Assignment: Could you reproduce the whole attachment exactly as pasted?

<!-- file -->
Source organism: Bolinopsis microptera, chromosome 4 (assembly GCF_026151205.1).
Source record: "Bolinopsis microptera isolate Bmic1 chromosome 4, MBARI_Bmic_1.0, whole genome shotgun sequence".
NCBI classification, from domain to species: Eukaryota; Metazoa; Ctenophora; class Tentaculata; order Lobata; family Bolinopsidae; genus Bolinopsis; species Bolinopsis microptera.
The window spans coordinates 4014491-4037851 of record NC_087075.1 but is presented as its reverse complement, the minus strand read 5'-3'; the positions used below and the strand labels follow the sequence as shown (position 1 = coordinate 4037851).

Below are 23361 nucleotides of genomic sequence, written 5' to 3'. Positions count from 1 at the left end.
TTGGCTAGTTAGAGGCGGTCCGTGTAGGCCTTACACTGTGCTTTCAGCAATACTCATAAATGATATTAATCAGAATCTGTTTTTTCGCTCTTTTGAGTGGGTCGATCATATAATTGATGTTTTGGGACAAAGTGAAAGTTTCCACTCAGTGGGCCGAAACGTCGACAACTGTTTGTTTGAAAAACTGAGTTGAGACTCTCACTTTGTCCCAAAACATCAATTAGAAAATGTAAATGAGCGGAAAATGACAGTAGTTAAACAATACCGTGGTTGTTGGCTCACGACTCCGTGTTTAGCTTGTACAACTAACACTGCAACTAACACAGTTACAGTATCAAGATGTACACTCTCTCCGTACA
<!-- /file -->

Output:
Source organism: Bolinopsis microptera, chromosome 4 (assembly GCF_026151205.1).
Source record: "Bolinopsis microptera isolate Bmic1 chromosome 4, MBARI_Bmic_1.0, whole genome shotgun sequence".
NCBI classification, from domain to species: Eukaryota; Metazoa; Ctenophora; class Tentaculata; order Lobata; family Bolinopsidae; genus Bolinopsis; species Bolinopsis microptera.
The window spans coordinates 4014491-4037851 of record NC_087075.1 but is presented as its reverse complement, the minus strand read 5'-3'; the positions used below and the strand labels follow the sequence as shown (position 1 = coordinate 4037851).

Below are 23361 nucleotides of genomic sequence, written 5' to 3'. Positions count from 1 at the left end.
TTGGCTAGTTAGAGGCGGTCCGTGTAGGCCTTACACTGTGCTTTCAGCAATACTCATAAATGATATTAATCAGAATCTGTTTTTTCGCTCTTTTGAGTGGGTCGATCATATAATTGATGTTTTGGGACAAAGTGAAAGTTTCCACTCAGTGGGCCGAAACGTCGACAACTGTTTGTTTGAAAAACTGAGTTGAGACTCTCACTTTGTCCCAAAACATCAATTAGAAAATGTAAATGAGCGGAAAATGACAGTAGTTAAACAATACCGTGGTTGTTGGCTCACGACTCCGTGTTTAGCTTGTACAACTAACACTGCAACTAACACAGTTACAGTATCAAGATGTACACTCTCTCCGTACA